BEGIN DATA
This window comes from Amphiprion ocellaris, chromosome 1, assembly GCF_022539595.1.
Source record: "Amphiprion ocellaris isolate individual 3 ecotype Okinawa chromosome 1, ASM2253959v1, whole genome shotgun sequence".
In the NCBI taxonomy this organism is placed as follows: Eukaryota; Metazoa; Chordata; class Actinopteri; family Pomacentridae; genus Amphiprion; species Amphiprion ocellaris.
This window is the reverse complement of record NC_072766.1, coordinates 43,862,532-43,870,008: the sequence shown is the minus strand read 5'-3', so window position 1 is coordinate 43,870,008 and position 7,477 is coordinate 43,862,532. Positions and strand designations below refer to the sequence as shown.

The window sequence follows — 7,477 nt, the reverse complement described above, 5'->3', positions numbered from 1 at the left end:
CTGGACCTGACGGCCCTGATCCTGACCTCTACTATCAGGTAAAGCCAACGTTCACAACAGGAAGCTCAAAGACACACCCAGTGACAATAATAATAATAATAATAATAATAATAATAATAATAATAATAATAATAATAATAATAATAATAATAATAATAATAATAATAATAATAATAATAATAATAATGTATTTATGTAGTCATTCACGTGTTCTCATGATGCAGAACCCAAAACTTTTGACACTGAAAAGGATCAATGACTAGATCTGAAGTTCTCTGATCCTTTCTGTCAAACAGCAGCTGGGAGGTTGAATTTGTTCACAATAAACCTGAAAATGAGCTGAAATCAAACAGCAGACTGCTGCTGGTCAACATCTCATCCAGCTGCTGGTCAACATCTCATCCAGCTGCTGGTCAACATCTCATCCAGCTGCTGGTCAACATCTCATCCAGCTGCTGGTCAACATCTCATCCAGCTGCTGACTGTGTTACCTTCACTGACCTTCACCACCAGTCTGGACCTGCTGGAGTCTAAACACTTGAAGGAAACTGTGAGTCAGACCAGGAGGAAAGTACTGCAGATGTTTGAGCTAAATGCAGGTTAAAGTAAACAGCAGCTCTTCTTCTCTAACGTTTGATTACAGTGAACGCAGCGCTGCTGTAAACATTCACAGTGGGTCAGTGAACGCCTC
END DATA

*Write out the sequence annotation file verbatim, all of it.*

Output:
This window comes from Amphiprion ocellaris, chromosome 1, assembly GCF_022539595.1.
Source record: "Amphiprion ocellaris isolate individual 3 ecotype Okinawa chromosome 1, ASM2253959v1, whole genome shotgun sequence".
In the NCBI taxonomy this organism is placed as follows: Eukaryota; Metazoa; Chordata; class Actinopteri; family Pomacentridae; genus Amphiprion; species Amphiprion ocellaris.
This window is the reverse complement of record NC_072766.1, coordinates 43,862,532-43,870,008: the sequence shown is the minus strand read 5'-3', so window position 1 is coordinate 43,870,008 and position 7,477 is coordinate 43,862,532. Positions and strand designations below refer to the sequence as shown.

The window sequence follows — 7,477 nt, the reverse complement described above, 5'->3', positions numbered from 1 at the left end:
CTGGACCTGACGGCCCTGATCCTGACCTCTACTATCAGGTAAAGCCAACGTTCACAACAGGAAGCTCAAAGACACACCCAGTGACAATAATAATAATAATAATAATAATAATAATAATAATAATAATAATAATAATAATAATAATAATAATAATAATAATAATAATAATAATAATAATAATAATAATGTATTTATGTAGTCATTCACGTGTTCTCATGATGCAGAACCCAAAACTTTTGACACTGAAAAGGATCAATGACTAGATCTGAAGTTCTCTGATCCTTTCTGTCAAACAGCAGCTGGGAGGTTGAATTTGTTCACAATAAACCTGAAAATGAGCTGAAATCAAACAGCAGACTGCTGCTGGTCAACATCTCATCCAGCTGCTGGTCAACATCTCATCCAGCTGCTGGTCAACATCTCATCCAGCTGCTGGTCAACATCTCATCCAGCTGCTGGTCAACATCTCATCCAGCTGCTGACTGTGTTACCTTCACTGACCTTCACCACCAGTCTGGACCTGCTGGAGTCTAAACACTTGAAGGAAACTGTGAGTCAGACCAGGAGGAAAGTACTGCAGATGTTTGAGCTAAATGCAGGTTAAAGTAAACAGCAGCTCTTCTTCTCTAACGTTTGATTACAGTGAACGCAGCGCTGCTGTAAACATTCACAGTGGGTCAGTGAACGCCTC